The Legendary Pepe Romero with the VSO
Conductor: Roberto Minczuk Featured Performer: Pepe Romero
Date 4 February 2007, 8pm Venue The Orpheum Theatre
Reviewer John Jane
Pepe Romero loves to visit Vancouver and it’s clear that Vancouver concert-goers love Pepe Romero. Last time he played this gig in May, 2005 patrons had to encounter scalpers outside the Orpheum asking well above face value for the few available tickets. This time, despite competition from the Super Bowl and the farewell tour of Jesus Christ Superstar playing round the corner, the virtuoso classical guitarist still managed to sell-out the Orpheum.
Everyone was there to hear Joaquin Rodrigo’s Concierto de Aranjuez, perhaps the most famous concerto ever written for guitar and orchestra. Rodrigo wrote it in 1939, when he was living in Aranjuez, a Spanish summer resort. The celebrated second movement has been re-scored by everybody from Miles Davis to television commercial arrangers.
Rodrigo wrote the melody at a tragic time in his life. Living with his wife, Victoria in Paris in the 30's, they discovered that she was pregnant, but when she miscarried, Rodrigo became deeply saddened. He exorcized his grief by creating the melody on the piano.
The work opened with the solo guitar and dancing strings introducing the basic motif of the first movement. The third movement was light and airy, with a constantly changing rhythmic pattern. The tone of the second movement was dramatically distinct from the other movements, beginning with a haunting oboe solo impeccably played by Beth Orson, introducing the melody.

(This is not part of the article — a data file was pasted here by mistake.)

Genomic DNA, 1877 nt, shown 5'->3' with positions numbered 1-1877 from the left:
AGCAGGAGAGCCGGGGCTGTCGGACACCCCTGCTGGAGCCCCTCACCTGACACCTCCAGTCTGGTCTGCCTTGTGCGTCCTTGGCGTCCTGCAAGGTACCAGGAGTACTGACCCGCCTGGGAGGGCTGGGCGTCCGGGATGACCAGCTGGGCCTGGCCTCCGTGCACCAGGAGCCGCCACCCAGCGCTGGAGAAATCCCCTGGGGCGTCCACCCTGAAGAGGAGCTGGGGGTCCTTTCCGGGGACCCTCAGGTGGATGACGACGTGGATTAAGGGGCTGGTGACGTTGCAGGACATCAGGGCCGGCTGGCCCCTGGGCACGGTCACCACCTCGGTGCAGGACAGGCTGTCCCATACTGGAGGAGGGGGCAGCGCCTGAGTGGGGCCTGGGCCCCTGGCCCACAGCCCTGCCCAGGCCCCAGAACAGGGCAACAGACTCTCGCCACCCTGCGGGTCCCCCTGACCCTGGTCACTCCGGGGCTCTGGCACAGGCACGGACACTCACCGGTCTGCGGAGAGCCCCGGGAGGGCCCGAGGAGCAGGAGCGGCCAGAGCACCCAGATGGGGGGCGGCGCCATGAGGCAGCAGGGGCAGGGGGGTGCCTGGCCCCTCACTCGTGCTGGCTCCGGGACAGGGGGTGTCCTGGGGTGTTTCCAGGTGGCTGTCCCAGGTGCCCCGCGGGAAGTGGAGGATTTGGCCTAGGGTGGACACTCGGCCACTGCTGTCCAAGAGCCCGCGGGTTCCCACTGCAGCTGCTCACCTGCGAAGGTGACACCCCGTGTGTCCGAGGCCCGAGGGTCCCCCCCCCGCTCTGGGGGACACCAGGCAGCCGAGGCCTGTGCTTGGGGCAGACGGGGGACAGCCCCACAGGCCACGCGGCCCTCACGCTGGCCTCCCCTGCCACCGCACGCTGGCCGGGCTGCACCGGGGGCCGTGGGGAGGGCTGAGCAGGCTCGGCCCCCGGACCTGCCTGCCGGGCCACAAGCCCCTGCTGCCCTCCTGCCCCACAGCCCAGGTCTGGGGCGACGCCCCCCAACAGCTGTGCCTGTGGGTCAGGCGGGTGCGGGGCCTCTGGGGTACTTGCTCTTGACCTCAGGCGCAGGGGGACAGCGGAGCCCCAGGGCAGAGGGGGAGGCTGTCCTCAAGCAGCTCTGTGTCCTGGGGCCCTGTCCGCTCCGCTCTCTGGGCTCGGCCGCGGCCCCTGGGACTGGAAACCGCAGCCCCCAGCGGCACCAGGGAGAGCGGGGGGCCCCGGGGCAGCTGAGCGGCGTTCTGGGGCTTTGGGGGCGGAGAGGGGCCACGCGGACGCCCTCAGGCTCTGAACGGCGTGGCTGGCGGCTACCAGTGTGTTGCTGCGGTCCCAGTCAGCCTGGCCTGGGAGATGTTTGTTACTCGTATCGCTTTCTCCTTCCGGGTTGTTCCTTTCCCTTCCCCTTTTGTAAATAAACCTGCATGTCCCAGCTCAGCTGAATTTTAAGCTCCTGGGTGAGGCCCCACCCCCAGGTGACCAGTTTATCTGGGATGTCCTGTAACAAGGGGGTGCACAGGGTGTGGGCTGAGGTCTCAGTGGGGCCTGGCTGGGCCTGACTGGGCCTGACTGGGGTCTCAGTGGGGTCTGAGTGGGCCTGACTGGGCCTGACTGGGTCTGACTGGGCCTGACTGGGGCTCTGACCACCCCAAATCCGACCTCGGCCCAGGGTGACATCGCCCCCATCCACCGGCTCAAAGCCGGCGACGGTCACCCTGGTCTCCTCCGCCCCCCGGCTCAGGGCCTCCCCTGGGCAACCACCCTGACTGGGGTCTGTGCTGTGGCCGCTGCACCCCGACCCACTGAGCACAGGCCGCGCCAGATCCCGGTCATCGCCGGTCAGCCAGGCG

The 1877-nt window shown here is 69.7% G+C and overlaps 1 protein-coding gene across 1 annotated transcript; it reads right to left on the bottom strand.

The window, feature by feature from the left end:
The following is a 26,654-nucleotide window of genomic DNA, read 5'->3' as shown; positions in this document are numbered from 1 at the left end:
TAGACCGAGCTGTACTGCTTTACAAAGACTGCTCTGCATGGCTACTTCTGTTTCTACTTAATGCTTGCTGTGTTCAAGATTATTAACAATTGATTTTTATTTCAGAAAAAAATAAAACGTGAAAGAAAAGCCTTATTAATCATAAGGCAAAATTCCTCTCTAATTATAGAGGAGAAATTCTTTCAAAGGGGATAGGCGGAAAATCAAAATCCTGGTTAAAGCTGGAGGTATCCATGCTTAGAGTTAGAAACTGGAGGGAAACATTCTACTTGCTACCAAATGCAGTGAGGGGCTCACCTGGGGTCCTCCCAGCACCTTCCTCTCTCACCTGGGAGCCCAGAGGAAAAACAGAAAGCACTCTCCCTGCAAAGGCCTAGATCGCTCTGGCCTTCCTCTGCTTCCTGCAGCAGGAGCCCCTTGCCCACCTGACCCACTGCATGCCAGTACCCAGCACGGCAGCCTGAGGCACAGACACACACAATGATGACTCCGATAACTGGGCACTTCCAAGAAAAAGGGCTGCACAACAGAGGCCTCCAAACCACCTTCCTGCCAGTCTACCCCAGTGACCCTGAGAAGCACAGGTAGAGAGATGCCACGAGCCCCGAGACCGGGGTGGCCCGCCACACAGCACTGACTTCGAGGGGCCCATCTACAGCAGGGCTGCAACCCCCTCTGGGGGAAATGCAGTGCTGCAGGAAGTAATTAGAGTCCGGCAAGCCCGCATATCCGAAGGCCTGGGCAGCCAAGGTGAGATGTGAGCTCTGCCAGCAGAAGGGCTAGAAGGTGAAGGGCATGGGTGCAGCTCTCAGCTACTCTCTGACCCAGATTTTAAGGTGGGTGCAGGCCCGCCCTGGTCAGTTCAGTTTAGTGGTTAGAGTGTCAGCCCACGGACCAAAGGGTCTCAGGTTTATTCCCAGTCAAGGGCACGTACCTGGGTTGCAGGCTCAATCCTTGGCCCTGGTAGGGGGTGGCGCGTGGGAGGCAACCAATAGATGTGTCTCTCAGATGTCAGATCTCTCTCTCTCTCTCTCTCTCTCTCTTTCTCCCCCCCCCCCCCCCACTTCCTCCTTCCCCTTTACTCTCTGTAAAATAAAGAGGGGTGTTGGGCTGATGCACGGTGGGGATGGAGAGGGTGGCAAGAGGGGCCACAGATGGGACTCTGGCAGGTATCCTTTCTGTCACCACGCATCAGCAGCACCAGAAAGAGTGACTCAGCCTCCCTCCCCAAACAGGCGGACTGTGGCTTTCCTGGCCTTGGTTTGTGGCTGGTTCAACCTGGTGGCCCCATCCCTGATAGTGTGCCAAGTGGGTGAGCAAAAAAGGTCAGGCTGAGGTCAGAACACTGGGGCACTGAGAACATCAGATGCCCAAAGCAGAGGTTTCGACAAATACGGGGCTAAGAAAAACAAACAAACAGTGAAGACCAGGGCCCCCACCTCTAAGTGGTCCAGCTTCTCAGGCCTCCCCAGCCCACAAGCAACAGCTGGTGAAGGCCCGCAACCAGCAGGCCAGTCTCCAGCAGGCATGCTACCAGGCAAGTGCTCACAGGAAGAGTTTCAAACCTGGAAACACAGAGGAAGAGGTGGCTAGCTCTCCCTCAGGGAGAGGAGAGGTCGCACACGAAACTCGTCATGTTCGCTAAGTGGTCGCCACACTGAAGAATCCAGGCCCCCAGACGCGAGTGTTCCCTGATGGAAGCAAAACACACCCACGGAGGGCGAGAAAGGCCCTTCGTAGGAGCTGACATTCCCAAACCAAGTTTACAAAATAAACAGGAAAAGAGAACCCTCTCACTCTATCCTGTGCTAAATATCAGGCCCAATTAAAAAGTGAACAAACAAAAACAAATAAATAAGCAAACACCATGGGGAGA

Concierto de Aranjuez is arguably one of the best loved of all concertos. The combination of Pepe Romero's mesmerizing yet subtle playing, together with his instinctive grasp of the Spanish idiom ensured that this performance would become among the most memorable seen on the Orpheum stage this season.
After the intermission, Romero returned to the stage without the orchestra for the recital component of the programme. Starting with the Isaac Albeniz flamenco themed, Rumores de la Caleta, the Spanish musician followed with Francisco Tarrega’s gentle, flowing, Capricho árabe and one of his personal favourites, Fantasia Cubana, composed by his father and mentor, Celedonio. At the conclusion of his performance, the audience responded with a well deserved standing ovation, pressing the guitarist for an encore.
The VSO rounded out the program with Emmanuel Chabrier’s lively España at the beginning of the evening and Georges Bizet’s corybantic Carmen Suite at the end. The dazzling orchestral color of España is always a surefire hit with concert-goers, and the French romantic composer captures the authentic Spanish flavor as well as any other to date.
The VSO under the baton of Sao Paulo native, Roberto Minczuk, the newly appointed music director of the Calgary Philharmonic Orchestra offered a zestful interpretation of the Carmen Suite pulsed with pageantry and cataclysmic intimations. The orchestra conjured dramatic images of the bullfight fable with the Chanson du Toreador movement. The suite concluded with the energetic gypsy dance beginning softly and ending in a crash of well-balanced percussion.
concert patrons clamouring to pay good dollars to hear marquee musicians,
how long will it be before Vancouver gets a top class concert hall
or opera house?
© 2006 John Jane